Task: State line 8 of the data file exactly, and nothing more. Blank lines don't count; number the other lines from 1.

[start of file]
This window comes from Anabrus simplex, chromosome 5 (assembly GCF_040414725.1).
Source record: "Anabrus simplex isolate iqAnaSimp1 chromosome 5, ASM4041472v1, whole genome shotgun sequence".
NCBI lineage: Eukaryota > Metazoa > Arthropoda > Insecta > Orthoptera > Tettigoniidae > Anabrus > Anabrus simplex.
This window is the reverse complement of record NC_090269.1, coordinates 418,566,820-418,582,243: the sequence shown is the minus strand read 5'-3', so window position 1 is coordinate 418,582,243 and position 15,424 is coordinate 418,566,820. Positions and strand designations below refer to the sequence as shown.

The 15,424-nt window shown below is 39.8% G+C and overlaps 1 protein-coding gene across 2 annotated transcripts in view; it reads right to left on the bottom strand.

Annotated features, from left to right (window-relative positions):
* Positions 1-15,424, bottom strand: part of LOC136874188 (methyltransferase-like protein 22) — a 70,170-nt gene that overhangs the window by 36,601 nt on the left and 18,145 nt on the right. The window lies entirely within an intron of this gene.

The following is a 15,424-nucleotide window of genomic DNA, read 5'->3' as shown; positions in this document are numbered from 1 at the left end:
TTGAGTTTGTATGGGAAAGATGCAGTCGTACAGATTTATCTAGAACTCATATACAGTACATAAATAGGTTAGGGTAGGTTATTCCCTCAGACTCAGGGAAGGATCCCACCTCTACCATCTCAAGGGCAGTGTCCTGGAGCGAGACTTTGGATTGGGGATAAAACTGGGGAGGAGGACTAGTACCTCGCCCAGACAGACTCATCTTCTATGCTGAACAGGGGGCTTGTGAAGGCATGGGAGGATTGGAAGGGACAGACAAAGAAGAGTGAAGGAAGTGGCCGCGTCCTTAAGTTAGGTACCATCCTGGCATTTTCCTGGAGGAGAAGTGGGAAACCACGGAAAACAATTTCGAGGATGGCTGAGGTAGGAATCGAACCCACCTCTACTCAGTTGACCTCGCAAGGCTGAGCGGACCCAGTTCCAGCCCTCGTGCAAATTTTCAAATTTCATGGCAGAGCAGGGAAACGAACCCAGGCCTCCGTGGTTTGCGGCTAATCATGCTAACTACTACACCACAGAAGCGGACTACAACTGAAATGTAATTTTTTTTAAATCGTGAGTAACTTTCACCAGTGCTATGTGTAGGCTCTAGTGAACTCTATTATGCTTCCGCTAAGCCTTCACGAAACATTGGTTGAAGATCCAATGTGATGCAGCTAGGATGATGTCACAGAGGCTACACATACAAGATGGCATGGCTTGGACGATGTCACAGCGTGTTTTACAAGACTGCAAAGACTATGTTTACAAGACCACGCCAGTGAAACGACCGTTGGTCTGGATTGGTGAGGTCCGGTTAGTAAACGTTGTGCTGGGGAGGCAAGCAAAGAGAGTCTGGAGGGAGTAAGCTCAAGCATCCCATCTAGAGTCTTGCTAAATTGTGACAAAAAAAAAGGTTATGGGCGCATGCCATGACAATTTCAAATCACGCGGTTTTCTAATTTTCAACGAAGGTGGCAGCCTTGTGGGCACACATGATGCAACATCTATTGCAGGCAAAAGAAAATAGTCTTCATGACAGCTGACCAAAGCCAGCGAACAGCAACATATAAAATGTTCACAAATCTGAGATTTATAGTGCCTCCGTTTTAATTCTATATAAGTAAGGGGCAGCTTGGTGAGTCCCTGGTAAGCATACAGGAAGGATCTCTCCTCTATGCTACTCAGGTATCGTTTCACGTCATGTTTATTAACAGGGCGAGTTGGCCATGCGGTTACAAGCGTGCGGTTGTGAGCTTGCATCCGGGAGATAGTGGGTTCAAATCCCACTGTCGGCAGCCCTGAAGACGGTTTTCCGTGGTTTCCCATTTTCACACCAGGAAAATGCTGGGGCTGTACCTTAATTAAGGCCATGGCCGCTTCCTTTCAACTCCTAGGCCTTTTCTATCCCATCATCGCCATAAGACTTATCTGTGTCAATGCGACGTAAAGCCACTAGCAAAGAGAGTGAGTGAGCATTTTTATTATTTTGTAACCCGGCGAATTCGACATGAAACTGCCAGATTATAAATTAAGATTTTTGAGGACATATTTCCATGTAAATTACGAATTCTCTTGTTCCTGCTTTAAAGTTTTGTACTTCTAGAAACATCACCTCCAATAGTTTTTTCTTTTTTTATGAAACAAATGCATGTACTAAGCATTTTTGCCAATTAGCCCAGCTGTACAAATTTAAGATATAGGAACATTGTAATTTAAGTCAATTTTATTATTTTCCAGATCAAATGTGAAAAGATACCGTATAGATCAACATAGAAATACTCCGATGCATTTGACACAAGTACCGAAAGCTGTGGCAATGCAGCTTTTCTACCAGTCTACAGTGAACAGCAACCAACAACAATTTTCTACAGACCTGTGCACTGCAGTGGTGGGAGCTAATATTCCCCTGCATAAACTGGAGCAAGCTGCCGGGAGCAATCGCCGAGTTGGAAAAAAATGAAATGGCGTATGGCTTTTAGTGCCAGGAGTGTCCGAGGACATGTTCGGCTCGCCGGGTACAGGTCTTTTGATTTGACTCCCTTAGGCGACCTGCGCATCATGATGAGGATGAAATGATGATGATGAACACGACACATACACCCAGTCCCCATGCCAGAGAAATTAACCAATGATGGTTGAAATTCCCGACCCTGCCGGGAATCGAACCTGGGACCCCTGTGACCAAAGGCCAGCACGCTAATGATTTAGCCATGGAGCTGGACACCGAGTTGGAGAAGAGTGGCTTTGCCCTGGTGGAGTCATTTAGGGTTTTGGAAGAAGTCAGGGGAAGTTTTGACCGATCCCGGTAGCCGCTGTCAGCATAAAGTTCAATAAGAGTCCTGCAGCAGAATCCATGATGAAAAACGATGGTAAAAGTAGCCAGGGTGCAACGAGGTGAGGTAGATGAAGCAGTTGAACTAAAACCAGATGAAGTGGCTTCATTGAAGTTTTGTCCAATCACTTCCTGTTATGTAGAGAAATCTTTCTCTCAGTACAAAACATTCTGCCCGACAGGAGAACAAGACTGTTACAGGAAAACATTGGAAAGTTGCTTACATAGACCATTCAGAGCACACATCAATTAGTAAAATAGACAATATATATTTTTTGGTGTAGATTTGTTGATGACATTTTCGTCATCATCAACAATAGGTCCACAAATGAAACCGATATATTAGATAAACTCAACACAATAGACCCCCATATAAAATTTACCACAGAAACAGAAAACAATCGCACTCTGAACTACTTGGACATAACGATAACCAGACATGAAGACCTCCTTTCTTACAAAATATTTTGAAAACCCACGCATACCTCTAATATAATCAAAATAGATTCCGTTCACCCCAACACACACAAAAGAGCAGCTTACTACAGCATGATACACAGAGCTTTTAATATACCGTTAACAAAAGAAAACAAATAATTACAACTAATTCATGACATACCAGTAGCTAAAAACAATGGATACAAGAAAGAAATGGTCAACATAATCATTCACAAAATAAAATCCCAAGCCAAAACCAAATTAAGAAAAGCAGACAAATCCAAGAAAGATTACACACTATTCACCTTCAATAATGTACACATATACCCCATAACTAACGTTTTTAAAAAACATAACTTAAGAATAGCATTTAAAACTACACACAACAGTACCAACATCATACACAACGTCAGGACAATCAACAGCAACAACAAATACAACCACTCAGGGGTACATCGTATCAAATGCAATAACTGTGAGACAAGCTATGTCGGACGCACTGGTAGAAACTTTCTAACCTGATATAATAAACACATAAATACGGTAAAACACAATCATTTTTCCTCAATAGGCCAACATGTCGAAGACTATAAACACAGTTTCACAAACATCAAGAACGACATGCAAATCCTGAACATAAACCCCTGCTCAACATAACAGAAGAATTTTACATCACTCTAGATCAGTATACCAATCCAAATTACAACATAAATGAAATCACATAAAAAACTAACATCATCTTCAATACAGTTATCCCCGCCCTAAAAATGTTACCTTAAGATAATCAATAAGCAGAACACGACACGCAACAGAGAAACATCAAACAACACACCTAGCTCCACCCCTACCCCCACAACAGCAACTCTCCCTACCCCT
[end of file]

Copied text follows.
The following is a 15,424-nucleotide window of genomic DNA, read 5'->3' as shown; positions in this document are numbered from 1 at the left end: